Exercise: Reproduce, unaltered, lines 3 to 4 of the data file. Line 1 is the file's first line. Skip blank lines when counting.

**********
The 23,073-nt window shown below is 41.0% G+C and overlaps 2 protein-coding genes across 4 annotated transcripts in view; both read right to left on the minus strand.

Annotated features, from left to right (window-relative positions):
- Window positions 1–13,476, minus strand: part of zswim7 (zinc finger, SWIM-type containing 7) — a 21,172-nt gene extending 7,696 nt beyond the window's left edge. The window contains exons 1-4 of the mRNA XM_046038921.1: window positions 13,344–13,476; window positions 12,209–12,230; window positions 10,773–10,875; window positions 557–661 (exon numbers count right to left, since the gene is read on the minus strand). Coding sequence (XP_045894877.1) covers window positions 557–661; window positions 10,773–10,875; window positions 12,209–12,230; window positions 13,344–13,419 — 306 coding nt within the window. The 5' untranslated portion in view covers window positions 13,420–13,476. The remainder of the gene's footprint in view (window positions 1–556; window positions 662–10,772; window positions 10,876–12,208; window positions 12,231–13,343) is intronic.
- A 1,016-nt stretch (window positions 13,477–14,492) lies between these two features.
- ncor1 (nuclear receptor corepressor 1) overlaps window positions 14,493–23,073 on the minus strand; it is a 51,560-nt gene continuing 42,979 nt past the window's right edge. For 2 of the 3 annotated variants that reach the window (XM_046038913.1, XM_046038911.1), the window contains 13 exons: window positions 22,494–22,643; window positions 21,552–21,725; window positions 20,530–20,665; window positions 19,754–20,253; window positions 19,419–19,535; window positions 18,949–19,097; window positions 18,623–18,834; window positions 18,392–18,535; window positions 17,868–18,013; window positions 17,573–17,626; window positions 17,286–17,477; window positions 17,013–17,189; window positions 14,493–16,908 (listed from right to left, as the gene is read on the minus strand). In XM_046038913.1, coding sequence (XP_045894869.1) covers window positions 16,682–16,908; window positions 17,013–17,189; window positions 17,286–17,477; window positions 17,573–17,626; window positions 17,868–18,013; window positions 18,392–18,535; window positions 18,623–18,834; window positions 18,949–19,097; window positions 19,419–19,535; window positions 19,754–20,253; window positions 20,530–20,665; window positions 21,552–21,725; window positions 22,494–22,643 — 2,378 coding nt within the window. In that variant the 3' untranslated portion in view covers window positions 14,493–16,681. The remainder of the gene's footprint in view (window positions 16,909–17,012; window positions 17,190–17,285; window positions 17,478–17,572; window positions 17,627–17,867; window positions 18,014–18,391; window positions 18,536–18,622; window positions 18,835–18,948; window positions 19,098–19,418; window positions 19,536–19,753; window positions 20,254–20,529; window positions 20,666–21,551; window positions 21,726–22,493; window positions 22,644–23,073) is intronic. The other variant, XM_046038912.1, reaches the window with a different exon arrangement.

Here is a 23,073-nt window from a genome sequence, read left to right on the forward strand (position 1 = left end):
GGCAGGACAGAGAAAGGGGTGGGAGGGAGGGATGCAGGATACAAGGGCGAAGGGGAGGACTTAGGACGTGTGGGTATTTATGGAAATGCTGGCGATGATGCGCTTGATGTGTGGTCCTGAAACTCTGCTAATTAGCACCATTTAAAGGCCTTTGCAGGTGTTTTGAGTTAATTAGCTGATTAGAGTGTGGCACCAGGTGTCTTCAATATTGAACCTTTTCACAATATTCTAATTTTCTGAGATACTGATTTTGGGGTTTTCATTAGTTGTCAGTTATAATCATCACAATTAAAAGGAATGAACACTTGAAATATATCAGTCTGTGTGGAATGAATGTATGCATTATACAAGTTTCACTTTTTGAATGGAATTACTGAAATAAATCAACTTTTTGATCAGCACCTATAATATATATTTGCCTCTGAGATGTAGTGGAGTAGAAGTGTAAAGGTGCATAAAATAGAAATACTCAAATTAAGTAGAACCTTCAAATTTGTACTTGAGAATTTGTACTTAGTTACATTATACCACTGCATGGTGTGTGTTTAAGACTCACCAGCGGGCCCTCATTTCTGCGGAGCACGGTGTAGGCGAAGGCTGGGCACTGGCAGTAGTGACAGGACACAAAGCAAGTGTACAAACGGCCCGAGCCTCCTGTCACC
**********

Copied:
- Window positions 1–13,476, minus strand: part of zswim7 (zinc finger, SWIM-type containing 7) — a 21,172-nt gene extending 7,696 nt beyond the window's left edge. The window contains exons 1-4 of the mRNA XM_046038921.1: window positions 13,344–13,476; window positions 12,209–12,230; window positions 10,773–10,875; window positions 557–661 (exon numbers count right to left, since the gene is read on the minus strand). Coding sequence (XP_045894877.1) covers window positions 557–661; window positions 10,773–10,875; window positions 12,209–12,230; window positions 13,344–13,419 — 306 coding nt within the window. The 5' untranslated portion in view covers window positions 13,420–13,476. The remainder of the gene's footprint in view (window positions 1–556; window positions 662–10,772; window positions 10,876–12,208; window positions 12,231–13,343) is intronic.
- A 1,016-nt stretch (window positions 13,477–14,492) lies between these two features.